In the Future You May Be Streaming the Metaverse on Your Phone

GridRaster is a company working to stream the AR/VR effects of the metaverse onto your phone, as explained by COO Dijam Panigrahi

There are many companies trying to find their niche within the growing metaverse market. One of these companies is GridRaster, an Indian-based software company looking to stream metaverse technology. The company offers a shared software infrastructure to allow customers to build eXtended Reality (XR), Augmented Reality (AR), Virtual Reality (VR), and Mixed Reality (MR) in cloud spaces. Their software even offers to deliver these experiences to mobile and tablet devices, making the metaverse more accessible to any individual.

GridRaster is a company working to stream the AR/VR effects of the metaverse onto your phone, as explained by COO Dijam Panigrahi
GridRaster is a company working to stream the AR/VR effects of the metaverse onto your phone, as explained by COO Dijam Panigrahi (PC

Co-Founder and GridRaster COO Dijam Panigrahi has had years of experience within the technology industry. “In terms of the background, I have worked on the mobile, wireless network, and cloud infrastructure pieces,” he explained. “A lot of what you’re seeing here actually comes from the work we have done in the past. We actually started the company from some of those insights. For example, when the requirements for 5G infrastructure came in, the AR/VR platforms were one of the key use cases.” Panigrahi was found that using cloud-based technology has been the biggest advantage for his company. “It so happens now, along with the AR/VR, there are other technologies converging, and the cloud has been the biggest enabler,” he said. As CEO, Panigrahi wears many hats. “I mostly take care of the business development, product marketing, and partnership at the company right now.”

As VR and AR technology becomes more mainstream, Panigrahi and his team are hoping to sell this technology in a way that is mobile-friendly. “Most of the AR/VR experience still stays on standalone devices,” added Panigrahi. “So, we’re looking at how to make all these immersive experiences possible on a mobile device, with that broad background and knowing how the devices are evolving, the sensors are evolving, how the entire network infrastructure is evolving with 5G.” With new 5G towers being placed all across the globe, cloud-based software is getting quite a boost. “We know that itis now feasible and possible to actually drive these immersive experiences on a mobile device from the cloud. But there are certainly technical challenges to doing that.”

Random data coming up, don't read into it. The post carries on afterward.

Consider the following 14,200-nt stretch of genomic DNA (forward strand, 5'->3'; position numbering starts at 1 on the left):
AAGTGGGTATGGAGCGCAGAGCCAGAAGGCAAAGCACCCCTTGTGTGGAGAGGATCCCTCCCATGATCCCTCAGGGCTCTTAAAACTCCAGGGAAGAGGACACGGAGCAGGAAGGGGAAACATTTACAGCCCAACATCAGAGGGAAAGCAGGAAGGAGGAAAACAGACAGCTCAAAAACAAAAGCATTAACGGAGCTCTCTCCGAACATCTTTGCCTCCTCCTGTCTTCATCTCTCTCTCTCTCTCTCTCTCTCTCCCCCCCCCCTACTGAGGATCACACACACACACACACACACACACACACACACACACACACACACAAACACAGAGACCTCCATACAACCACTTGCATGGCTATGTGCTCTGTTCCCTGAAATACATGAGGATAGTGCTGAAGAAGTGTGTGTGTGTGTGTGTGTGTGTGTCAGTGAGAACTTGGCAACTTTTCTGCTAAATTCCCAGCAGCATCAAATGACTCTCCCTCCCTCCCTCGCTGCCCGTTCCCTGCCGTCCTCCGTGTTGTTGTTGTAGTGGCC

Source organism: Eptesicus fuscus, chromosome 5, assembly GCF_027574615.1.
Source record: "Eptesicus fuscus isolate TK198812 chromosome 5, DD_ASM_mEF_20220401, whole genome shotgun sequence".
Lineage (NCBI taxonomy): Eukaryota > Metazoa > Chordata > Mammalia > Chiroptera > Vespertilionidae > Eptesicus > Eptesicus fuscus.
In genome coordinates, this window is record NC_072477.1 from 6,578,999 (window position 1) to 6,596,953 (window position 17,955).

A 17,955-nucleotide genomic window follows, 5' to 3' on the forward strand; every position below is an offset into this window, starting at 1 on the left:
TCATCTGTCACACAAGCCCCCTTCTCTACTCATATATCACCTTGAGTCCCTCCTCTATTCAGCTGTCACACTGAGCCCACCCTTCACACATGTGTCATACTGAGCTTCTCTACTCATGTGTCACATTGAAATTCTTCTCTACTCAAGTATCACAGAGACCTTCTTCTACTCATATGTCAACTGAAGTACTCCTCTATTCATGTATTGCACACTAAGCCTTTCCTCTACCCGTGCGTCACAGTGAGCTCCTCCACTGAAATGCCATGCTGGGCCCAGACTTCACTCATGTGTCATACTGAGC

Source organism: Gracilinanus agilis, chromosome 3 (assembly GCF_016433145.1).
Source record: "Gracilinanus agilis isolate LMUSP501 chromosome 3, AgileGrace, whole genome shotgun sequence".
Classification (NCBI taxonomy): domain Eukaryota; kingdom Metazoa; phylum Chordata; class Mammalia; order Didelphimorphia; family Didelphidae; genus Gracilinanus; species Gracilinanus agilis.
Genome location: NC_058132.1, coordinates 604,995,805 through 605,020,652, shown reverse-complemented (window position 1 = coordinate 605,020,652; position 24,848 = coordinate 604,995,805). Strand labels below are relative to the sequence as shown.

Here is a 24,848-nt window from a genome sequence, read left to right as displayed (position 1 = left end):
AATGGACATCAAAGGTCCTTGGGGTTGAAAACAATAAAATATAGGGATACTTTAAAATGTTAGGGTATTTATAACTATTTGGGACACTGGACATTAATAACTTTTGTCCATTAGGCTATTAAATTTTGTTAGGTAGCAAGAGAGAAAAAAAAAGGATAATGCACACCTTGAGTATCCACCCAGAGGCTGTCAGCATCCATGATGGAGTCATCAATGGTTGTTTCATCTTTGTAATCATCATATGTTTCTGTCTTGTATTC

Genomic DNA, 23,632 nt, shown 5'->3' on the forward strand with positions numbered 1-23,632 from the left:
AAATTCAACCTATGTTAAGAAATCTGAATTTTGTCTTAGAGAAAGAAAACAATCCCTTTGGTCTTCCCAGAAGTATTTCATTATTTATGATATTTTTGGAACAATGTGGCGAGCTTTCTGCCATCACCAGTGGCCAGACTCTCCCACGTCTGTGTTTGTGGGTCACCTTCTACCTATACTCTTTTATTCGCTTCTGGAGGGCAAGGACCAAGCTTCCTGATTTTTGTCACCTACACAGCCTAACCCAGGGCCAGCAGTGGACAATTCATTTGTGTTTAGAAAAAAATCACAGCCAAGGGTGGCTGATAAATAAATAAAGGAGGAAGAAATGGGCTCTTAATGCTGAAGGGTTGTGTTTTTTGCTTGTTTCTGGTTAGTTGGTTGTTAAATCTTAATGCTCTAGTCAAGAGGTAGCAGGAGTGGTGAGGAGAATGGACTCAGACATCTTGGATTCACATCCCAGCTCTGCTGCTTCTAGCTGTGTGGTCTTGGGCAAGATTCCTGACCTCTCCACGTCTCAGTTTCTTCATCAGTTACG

Panigrahi envisions a future where users can stream AR/VR experiences onto their phones thanks to the cloud. He hopes that GridRaster’s technology can make that happen. “We are trying to be, in terms of the technology, the Netflix of AR/VR, with trying to stream those experiences from the cloud. We’re working to get all the immense benefits from using the power of the cloud, being able to bring in the AI capabilities, which is not feasible to do on the devices, and then deploy these experiences,” he stated. “So, all that stack that goes in at the backend to make this all possible is something we are working on.” The company has already seen big initial success as they’ve partnered with companies in the aerospace & defense, automotive, and telecommunications industries.

In order for this to work, however, Panigrahi believes that there needs to be more coherency between the real and virtual world. “There has to be a very seamless blending of both the virtual and real world,” he said. “And that’s why our work has that aspect as well because we believe that the valve or the experience is still limited if you’re not able to do that.” Using their technology, the team at GridRaster is able to show this blending of the virtual and real world. “So, we have this 3D AI-based spatial mapping, which allows you to add a virtual overlay and basically blend the virtual and the physical world, at almost millimeter accuracy, which will continue to improve as the sensors on the devices improve,” Panigrahi added. “There may be a day when you may not be able to distinguish what is the module and what is physical.” AR overlays can help ease the transition between the real and virtual world for an average user, encouraging more metaverse use.

Being involved in the metaverse industry, Panigrahi has some big predictions for where this technology is headed. He stated that: “AR/VR is not going to stay standing alone anymore, as you are already seeing these convergences with AI and AR/VR and the cloud. We are using these convergences for our own benefit. We are part of that journey.”

Photo Courtesy of 

Kenna Hughes-Castleberry

Kenna Hughes-Castleberry

Kenna Castleberry is the Science Communicator at JILA (formerly known as the Joint Institute for Laboratory Astrophysics) at the University of Colorado, Boulder.

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